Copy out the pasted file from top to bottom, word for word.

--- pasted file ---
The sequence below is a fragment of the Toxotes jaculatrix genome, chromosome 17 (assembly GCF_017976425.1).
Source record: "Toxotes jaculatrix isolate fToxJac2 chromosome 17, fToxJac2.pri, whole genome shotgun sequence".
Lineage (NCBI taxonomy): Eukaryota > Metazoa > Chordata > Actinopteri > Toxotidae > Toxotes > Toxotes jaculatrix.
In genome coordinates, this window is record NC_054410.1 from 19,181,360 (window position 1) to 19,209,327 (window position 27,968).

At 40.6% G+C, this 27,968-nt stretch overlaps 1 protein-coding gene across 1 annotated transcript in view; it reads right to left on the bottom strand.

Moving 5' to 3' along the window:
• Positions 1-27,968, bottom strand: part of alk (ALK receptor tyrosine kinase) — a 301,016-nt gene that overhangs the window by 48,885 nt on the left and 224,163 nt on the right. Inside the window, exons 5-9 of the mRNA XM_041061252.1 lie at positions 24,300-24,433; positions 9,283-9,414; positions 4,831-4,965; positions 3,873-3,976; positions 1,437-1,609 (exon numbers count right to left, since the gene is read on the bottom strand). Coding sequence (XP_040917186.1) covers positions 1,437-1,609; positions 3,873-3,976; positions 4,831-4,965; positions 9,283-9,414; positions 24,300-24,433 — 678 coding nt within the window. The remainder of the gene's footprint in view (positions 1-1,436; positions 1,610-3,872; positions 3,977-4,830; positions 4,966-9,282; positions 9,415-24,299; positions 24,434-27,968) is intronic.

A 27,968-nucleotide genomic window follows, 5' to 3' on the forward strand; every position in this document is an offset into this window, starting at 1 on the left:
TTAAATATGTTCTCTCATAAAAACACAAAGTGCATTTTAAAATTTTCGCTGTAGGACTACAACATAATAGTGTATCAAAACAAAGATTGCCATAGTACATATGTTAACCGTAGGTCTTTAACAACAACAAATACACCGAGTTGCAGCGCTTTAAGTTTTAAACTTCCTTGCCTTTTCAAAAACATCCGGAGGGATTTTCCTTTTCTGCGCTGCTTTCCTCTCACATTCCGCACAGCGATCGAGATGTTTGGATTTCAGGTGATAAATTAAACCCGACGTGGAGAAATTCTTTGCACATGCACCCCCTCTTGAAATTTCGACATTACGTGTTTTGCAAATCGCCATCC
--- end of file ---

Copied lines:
The sequence below is a fragment of the Toxotes jaculatrix genome, chromosome 17 (assembly GCF_017976425.1).
Source record: "Toxotes jaculatrix isolate fToxJac2 chromosome 17, fToxJac2.pri, whole genome shotgun sequence".
Lineage (NCBI taxonomy): Eukaryota > Metazoa > Chordata > Actinopteri > Toxotidae > Toxotes > Toxotes jaculatrix.
In genome coordinates, this window is record NC_054410.1 from 19,181,360 (window position 1) to 19,209,327 (window position 27,968).

At 40.6% G+C, this 27,968-nt stretch overlaps 1 protein-coding gene across 1 annotated transcript in view; it reads right to left on the bottom strand.

Moving 5' to 3' along the window:
• Positions 1-27,968, bottom strand: part of alk (ALK receptor tyrosine kinase) — a 301,016-nt gene that overhangs the window by 48,885 nt on the left and 224,163 nt on the right. Inside the window, exons 5-9 of the mRNA XM_041061252.1 lie at positions 24,300-24,433; positions 9,283-9,414; positions 4,831-4,965; positions 3,873-3,976; positions 1,437-1,609 (exon numbers count right to left, since the gene is read on the bottom strand). Coding sequence (XP_040917186.1) covers positions 1,437-1,609; positions 3,873-3,976; positions 4,831-4,965; positions 9,283-9,414; positions 24,300-24,433 — 678 coding nt within the window. The remainder of the gene's footprint in view (positions 1-1,436; positions 1,610-3,872; positions 3,977-4,830; positions 4,966-9,282; positions 9,415-24,299; positions 24,434-27,968) is intronic.

A 27,968-nucleotide genomic window follows, 5' to 3' on the forward strand; every position in this document is an offset into this window, starting at 1 on the left:
TTAAATATGTTCTCTCATAAAAACACAAAGTGCATTTTAAAATTTTCGCTGTAGGACTACAACATAATAGTGTATCAAAACAAAGATTGCCATAGTACATATGTTAACCGTAGGTCTTTAACAACAACAAATACACCGAGTTGCAGCGCTTTAAGTTTTAAACTTCCTTGCCTTTTCAAAAACATCCGGAGGGATTTTCCTTTTCTGCGCTGCTTTCCTCTCACATTCCGCACAGCGATCGAGATGTTTGGATTTCAGGTGATAAATTAAACCCGACGTGGAGAAATTCTTTGCACATGCACCCCCTCTTGAAATTTCGACATTACGTGTTTTGCAAATCGCCATCC